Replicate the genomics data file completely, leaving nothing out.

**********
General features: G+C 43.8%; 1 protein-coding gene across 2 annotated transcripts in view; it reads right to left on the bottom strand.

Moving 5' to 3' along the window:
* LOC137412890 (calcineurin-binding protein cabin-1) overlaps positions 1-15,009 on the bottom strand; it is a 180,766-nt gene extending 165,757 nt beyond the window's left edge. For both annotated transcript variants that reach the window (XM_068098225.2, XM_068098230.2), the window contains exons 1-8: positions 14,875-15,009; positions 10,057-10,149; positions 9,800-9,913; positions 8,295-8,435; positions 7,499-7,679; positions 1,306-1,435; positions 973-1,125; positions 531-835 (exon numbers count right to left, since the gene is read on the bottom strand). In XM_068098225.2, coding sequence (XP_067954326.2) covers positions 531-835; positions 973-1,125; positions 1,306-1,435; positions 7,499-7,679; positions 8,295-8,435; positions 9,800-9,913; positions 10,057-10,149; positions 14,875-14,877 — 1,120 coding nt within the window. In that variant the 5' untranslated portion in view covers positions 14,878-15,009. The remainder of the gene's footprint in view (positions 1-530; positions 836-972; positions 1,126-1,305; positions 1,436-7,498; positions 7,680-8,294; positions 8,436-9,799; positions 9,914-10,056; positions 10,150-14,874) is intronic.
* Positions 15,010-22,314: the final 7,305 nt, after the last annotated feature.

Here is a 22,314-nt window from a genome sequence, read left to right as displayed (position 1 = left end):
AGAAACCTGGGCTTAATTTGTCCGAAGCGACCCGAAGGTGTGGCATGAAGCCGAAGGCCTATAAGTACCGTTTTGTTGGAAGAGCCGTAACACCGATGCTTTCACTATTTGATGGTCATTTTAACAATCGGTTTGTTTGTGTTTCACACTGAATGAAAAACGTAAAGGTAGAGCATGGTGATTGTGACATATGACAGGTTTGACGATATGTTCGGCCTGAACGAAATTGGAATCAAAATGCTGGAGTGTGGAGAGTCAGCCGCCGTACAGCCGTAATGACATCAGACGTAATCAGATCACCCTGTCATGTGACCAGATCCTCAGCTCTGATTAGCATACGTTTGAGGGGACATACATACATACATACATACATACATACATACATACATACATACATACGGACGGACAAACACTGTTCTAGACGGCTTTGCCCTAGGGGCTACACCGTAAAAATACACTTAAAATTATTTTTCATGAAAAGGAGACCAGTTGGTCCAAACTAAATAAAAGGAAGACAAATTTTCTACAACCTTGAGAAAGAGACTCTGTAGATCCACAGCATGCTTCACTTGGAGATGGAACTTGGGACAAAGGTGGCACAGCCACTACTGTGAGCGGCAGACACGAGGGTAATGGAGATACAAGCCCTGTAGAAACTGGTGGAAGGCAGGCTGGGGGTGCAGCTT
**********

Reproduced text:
General features: G+C 43.8%; 1 protein-coding gene across 2 annotated transcripts in view; it reads right to left on the bottom strand.

Moving 5' to 3' along the window:
* LOC137412890 (calcineurin-binding protein cabin-1) overlaps positions 1-15,009 on the bottom strand; it is a 180,766-nt gene extending 165,757 nt beyond the window's left edge. For both annotated transcript variants that reach the window (XM_068098225.2, XM_068098230.2), the window contains exons 1-8: positions 14,875-15,009; positions 10,057-10,149; positions 9,800-9,913; positions 8,295-8,435; positions 7,499-7,679; positions 1,306-1,435; positions 973-1,125; positions 531-835 (exon numbers count right to left, since the gene is read on the bottom strand). In XM_068098225.2, coding sequence (XP_067954326.2) covers positions 531-835; positions 973-1,125; positions 1,306-1,435; positions 7,499-7,679; positions 8,295-8,435; positions 9,800-9,913; positions 10,057-10,149; positions 14,875-14,877 — 1,120 coding nt within the window. In that variant the 5' untranslated portion in view covers positions 14,878-15,009. The remainder of the gene's footprint in view (positions 1-530; positions 836-972; positions 1,126-1,305; positions 1,436-7,498; positions 7,680-8,294; positions 8,436-9,799; positions 9,914-10,056; positions 10,150-14,874) is intronic.
* Positions 15,010-22,314: the final 7,305 nt, after the last annotated feature.

Here is a 22,314-nt window from a genome sequence, read left to right as displayed (position 1 = left end):
AGAAACCTGGGCTTAATTTGTCCGAAGCGACCCGAAGGTGTGGCATGAAGCCGAAGGCCTATAAGTACCGTTTTGTTGGAAGAGCCGTAACACCGATGCTTTCACTATTTGATGGTCATTTTAACAATCGGTTTGTTTGTGTTTCACACTGAATGAAAAACGTAAAGGTAGAGCATGGTGATTGTGACATATGACAGGTTTGACGATATGTTCGGCCTGAACGAAATTGGAATCAAAATGCTGGAGTGTGGAGAGTCAGCCGCCGTACAGCCGTAATGACATCAGACGTAATCAGATCACCCTGTCATGTGACCAGATCCTCAGCTCTGATTAGCATACGTTTGAGGGGACATACATACATACATACATACATACATACATACATACATACATACATACGGACGGACAAACACTGTTCTAGACGGCTTTGCCCTAGGGGCTACACCGTAAAAATACACTTAAAATTATTTTTCATGAAAAGGAGACCAGTTGGTCCAAACTAAATAAAAGGAAGACAAATTTTCTACAACCTTGAGAAAGAGACTCTGTAGATCCACAGCATGCTTCACTTGGAGATGGAACTTGGGACAAAGGTGGCACAGCCACTACTGTGAGCGGCAGACACGAGGGTAATGGAGATACAAGCCCTGTAGAAACTGGTGGAAGGCAGGCTGGGGGTGCAGCTT